Homeowners are deftly dealing their mortgages, but big problems lay elsewhere.
Sometimes the experts are wrong. A decade ago, during the housing boom, many homeowners took out home equity lines of credit – or HELOCs – that had a 10-year grace period for low payments. After that, those payments could skyrocket by hundreds of dollars a month.
Since the amount of these HELOCs was a jaw-dropping $265 billion, Experts predicted disaster, starting this year. They assumed the Great Recession would have crushed homeowners’ ability to pay back those HELOCs at higher rates, leading to another round of loan defaults – which the fragile economic recovery simply couldn’t handle.
But as The Miami Herald reported recently…
Though Wall Street and credit industry analysts had warned of serious losses when hordes of housing-bubble borrowers hit the 10-year mark, beginning this year, the delinquency rates on these billions of dollars in equity lines are actually declining, not rising.
Why? There are many reasons, but the big one seems to be a rise in wages since the recession. So all is good, right?
A day after The Miami Herald’s report came a good-news-bad-news study from Black Knight Financial Services, which followed up on the happy HELOC news with another ray of sunshine.
“Over the first five months of 2014, we saw the number of underwater borrowers decrease by 20 percent,” declared Black Knight VP Ben Graboske. “During that same span this year, that population has dropped by nearly 26 percent to 6.1 percent of active mortgages. That’s more than one million fewer borrowers in negative equity positions than there were at the start of the year, leaving just over three million remaining.”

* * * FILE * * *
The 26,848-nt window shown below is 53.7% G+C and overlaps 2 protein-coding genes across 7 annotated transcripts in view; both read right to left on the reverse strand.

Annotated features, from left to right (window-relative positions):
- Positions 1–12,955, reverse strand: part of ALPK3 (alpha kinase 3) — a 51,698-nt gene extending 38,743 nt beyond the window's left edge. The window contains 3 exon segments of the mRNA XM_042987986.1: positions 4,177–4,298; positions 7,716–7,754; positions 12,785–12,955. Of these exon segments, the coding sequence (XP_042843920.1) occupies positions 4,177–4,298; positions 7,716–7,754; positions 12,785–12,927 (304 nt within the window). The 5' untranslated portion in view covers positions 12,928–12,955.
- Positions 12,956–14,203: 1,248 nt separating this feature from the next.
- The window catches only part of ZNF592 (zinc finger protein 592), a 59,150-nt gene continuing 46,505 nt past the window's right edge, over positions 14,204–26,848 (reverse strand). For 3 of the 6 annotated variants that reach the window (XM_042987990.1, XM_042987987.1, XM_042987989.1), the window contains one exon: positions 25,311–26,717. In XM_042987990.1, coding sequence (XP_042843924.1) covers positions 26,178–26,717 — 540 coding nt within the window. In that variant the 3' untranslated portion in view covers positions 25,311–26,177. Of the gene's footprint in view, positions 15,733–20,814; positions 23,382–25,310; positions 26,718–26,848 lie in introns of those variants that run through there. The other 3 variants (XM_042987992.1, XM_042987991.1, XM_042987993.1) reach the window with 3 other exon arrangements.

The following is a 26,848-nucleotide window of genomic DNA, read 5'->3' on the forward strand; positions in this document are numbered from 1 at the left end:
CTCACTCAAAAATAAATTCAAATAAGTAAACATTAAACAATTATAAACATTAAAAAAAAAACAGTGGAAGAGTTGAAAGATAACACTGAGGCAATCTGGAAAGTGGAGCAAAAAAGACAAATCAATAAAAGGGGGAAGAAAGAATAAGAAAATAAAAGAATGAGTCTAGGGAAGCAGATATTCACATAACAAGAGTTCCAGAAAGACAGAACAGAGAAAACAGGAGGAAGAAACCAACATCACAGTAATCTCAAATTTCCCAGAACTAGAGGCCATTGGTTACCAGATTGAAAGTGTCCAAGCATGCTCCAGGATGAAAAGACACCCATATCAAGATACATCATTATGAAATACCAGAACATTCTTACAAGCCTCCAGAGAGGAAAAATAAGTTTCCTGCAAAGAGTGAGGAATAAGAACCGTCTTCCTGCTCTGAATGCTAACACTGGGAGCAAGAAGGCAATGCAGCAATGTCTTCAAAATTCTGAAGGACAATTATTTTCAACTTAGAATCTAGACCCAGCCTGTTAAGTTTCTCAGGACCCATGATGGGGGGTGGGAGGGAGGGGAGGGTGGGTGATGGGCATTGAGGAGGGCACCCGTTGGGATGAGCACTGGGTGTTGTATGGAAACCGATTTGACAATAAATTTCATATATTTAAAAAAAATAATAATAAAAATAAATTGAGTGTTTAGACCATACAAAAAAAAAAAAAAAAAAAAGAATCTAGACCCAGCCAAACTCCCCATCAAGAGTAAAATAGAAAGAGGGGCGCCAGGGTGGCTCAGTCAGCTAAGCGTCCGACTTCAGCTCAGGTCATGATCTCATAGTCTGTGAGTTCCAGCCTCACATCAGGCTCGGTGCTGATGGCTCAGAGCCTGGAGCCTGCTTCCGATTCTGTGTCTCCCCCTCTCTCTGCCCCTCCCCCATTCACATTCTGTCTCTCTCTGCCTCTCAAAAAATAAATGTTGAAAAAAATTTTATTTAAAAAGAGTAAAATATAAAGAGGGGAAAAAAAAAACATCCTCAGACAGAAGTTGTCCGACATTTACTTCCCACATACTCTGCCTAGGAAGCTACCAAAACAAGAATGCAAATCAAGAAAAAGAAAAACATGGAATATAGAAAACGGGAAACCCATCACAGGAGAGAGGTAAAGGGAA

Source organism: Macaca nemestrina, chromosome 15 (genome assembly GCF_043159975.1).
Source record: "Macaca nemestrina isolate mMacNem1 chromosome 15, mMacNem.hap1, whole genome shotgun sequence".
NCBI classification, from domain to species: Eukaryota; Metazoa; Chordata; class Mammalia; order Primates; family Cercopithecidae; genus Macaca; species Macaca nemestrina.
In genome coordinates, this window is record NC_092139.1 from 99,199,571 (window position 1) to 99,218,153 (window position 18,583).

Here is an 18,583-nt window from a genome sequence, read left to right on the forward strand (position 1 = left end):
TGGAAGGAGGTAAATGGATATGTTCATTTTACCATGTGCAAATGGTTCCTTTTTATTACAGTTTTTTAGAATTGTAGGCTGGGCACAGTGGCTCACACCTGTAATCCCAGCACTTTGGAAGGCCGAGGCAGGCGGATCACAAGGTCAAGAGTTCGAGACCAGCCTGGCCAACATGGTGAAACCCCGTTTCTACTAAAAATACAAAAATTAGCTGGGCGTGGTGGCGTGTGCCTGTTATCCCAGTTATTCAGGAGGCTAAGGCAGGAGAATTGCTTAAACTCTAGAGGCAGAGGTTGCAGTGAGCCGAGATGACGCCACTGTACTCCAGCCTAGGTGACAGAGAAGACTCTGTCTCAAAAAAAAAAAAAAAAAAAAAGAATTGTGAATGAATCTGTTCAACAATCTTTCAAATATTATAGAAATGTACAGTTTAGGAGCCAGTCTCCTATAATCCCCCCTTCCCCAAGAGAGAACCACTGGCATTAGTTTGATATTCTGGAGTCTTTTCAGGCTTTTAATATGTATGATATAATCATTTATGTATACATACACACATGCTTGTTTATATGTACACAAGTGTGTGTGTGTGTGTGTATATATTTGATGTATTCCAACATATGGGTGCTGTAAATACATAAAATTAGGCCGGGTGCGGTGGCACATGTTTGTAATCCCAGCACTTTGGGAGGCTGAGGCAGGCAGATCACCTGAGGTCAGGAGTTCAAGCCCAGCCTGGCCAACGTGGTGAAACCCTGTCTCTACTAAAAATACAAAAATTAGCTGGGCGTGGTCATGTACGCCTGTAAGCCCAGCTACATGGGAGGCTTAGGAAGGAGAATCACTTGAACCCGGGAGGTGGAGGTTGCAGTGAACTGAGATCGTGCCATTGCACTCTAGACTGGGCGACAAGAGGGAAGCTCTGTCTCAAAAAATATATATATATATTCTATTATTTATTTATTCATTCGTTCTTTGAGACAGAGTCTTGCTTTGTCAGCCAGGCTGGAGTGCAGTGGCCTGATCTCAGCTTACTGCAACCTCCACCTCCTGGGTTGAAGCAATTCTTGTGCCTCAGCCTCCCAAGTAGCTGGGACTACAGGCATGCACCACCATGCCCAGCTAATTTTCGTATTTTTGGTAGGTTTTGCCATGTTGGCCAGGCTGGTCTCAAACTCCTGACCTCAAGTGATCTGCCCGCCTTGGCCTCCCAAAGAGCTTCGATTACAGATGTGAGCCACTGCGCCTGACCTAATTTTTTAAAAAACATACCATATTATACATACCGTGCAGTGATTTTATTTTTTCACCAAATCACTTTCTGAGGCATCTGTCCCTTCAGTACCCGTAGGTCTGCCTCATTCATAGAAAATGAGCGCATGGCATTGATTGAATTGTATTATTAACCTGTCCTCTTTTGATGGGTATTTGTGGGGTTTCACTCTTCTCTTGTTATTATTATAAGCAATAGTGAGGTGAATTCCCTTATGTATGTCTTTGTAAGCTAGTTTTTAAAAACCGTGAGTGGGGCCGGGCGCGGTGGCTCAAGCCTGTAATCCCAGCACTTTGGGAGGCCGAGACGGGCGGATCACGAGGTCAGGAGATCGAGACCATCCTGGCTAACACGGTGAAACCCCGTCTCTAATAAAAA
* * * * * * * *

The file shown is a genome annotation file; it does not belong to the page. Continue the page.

However, then he dropped the other shoe: Non-mortgage debt among homeowners is at a 10-year high.
It may seem odd to ask homeowners about the debts they’re carrying that aren’t their mortgage, but Graboske says it’s actually a key economic indicator – and the indications aren’t pretty.
“The more total debt borrowers are carrying and the higher monthly non-mortgage payments they have, the less money they have to put toward a new home purchase, or potentially even their current mortgage obligations,” he says. “What we’ve found is that mortgage holders today are carrying more non-mortgage debt than at any point in the past 10 years, with an average of $25,000 per borrower. That’s $1,400 more on average than one year ago, and nearly $2,600 more than in 2011.”
So what accounts for these debts? Car loans, for one. That’s 81 percent of the overall “non-mortgage debt” increase over the past four years. But student loans are a growing problem. Black Knight reports…
The student loan debt of U.S. mortgage holders is at all-time high: 15 percent of mortgage holders are carrying student loan debt, with average balances of nearly $35,000. The average student loan debt for all mortgages has more than doubled since 2006, and the share of mortgage holders carrying that debt has increased by 44 percent over that 9-year span.
So what can you do if you’re a homeowner who’s handling your mortgage but is getting crushed by credit card or other debt? For starters, you can call Consolidated Credit for a free debt analysis, which will help you figure out your next steps. Call for details.